I believe Malaysia as a claimant state should not only be steadfast in safeguarding its interests but should also show initiative to promote peace.
Malaysia can leverage its position as a founding member of Asean and as a friend to claimant states and the United States to be a voice of reason.
With the statesmanship skills of our diplomats we can help restore unity in Asean that was shaken in the aftermath of the AMM in Phnom Penh, restore confidence between Asean and China, and reassert Asean’s centrality in regional security matters.
SON OF THE SEA
China Pushes on the South China Sea, ASEAN Unity Collapses
Publication: China Brief Volume: 12 Issue: 15
China and ASEAN Much Further Apart than the Smiles Suggest
For more than two decades Beijing has pursued a consistent policy in the South China Sea composed of two main elements: gradually strengthening the country’s territorial and jurisdictional claims while at the same time endeavoring to assure Southeast Asian countries of its peaceful intentions. Recent moves by China to bolster its maritime claims have brought the first element into sharp relief, while reassurances of benign intent have, however, been in short supply. Indeed, far from assuaging Southeast Asian concerns regarding its assertive behavior, China has fuelled them by brazenly exploiting divisions within the Association of Southeast Asian Nations (ASEAN) to further its own national interests.
China Hardens Its Stance
Commentaries in China’s state-run media analyzing the South China Sea issue have become markedly less conciliatory. Opinion pieces highlight several new themes in China’s official line. One theme is that China’s territory, sovereignty as well as its maritime rights and interests increasingly are being challenged by Southeast Asian nations and Japan in the South and East China Seas. China’s response, it is argued, should be to uphold its claims more vigorously, increase its military presence in contested waters, and, if necessary, be prepared to implement coercive measures against other countries. As one commentary notes “Cooperation must be in good faith, competition must be strong, and confrontation must be resolute” (Caixin, July 13).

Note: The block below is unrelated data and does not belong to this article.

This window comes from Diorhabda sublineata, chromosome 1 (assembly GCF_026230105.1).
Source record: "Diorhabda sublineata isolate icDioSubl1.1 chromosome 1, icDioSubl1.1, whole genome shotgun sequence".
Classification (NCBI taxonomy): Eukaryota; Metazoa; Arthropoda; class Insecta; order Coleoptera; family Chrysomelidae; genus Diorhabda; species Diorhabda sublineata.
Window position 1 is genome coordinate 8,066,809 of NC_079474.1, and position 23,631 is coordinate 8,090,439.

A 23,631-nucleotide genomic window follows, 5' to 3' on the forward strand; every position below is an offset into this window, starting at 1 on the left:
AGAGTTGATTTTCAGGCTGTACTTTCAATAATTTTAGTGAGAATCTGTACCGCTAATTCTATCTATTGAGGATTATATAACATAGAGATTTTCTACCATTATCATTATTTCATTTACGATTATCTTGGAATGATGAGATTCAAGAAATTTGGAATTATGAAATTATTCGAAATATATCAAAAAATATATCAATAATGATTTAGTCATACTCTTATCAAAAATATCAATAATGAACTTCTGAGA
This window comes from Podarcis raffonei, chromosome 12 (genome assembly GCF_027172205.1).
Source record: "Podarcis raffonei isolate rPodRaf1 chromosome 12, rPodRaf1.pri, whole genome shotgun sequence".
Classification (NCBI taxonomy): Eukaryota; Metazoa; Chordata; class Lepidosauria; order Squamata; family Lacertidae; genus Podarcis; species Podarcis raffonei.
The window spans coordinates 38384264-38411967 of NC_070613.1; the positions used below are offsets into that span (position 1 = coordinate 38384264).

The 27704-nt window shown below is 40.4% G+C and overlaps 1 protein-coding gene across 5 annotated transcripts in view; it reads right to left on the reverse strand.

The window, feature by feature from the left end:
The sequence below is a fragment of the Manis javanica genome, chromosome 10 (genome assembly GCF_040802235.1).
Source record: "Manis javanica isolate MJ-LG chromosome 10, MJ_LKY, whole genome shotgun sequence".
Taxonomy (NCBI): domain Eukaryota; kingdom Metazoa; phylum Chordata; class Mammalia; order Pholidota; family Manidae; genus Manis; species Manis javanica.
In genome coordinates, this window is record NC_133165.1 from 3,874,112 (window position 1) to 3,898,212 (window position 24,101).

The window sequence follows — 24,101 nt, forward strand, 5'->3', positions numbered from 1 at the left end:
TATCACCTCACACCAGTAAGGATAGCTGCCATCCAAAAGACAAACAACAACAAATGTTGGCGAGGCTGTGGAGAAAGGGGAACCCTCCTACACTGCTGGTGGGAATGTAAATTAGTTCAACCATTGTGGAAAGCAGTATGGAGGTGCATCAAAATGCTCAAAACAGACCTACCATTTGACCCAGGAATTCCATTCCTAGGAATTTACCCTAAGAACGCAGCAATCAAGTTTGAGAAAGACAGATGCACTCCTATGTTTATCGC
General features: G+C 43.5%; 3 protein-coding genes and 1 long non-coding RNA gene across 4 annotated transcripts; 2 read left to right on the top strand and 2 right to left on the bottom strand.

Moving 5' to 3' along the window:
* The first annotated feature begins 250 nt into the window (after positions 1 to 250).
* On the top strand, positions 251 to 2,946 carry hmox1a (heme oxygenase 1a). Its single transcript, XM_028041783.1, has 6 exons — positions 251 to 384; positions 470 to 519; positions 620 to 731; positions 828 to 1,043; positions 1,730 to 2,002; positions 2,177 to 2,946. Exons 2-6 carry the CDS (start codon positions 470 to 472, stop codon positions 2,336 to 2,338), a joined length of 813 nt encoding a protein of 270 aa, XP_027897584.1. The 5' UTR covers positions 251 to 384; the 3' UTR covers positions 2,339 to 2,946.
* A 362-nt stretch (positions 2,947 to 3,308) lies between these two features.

Another theme is that, while China has shown restraint, countries such as the Philippines and Vietnam have been pursuing provocative and illegal actions in a bid to “plunder” maritime resources such as hydrocarbons and fisheries which China regards as its own (China Daily, July 30).
A third theme is that Manila and Hanoi continue to encourage U.S. “meddling” in the South China Sea and that the United States uses the dispute as a pretext to “pivot” its military forces toward Asia (Global Times, July 11). To reverse these negative trends, Chinese commentators have urged the government to adopt more resolute measures toward disputed territories and maritime boundaries. Nationalist sentiment, they argue, demands no less.
Recent measures undertaken by the Chinese authorities do indeed suggest a more hard-line position. Ominously, some of the initiatives have included a strong military element, presumably as a warning to the other claimants that China is ready to play hardball.
Perhaps the most noteworthy attempt by China to bolster its jurisdictional claims in the South China Sea was the raising of the administrative status of Sansha from county to prefecture level in June. Sansha originally was established in 2007 as an administrative mechanism to “govern” the Paracel Islands, Macclesfield Bank and the Spratly Islands. Sansha’s elevation was an immediate response to a law passed on June 21 by Vietnam’s national assembly, which reiterated Hanoi’s sovereignty claims to the Paracels and Spratlys. Both Vietnam and China protested the other’s move as a violation of their sovereignty (Bloomberg, June 21). Less than a month later, Sansha’s municipal authorities elected a mayor and three deputy mayors and China’s Central Military Commission authorized the establishment of a garrison for “managing the city’s national defense mobilization, military reserves and carrying out military operations (Xinhua, July 20).
Earlier, in late June, China’s Defense Ministry announced it had begun “combat ready” patrols in the Spratly Islands to “protect national sovereignty and [China’s] security development interests” (Reuters, June 28). Embarrassingly for the People’s Liberation Army (PLA) Navy, however, on July 13, one of its frigates ran aground on Half Moon Shoal, 70 miles west of the Philippine island of Palawan and within the Philippines 200 nautical mile exclusive economic zone (EEZ). The frigate was refloated within 24 hours, suggesting that other PLA Navy vessels were nearby when the incident occurred. These developments provide further evidence of the growing militarization of the dispute.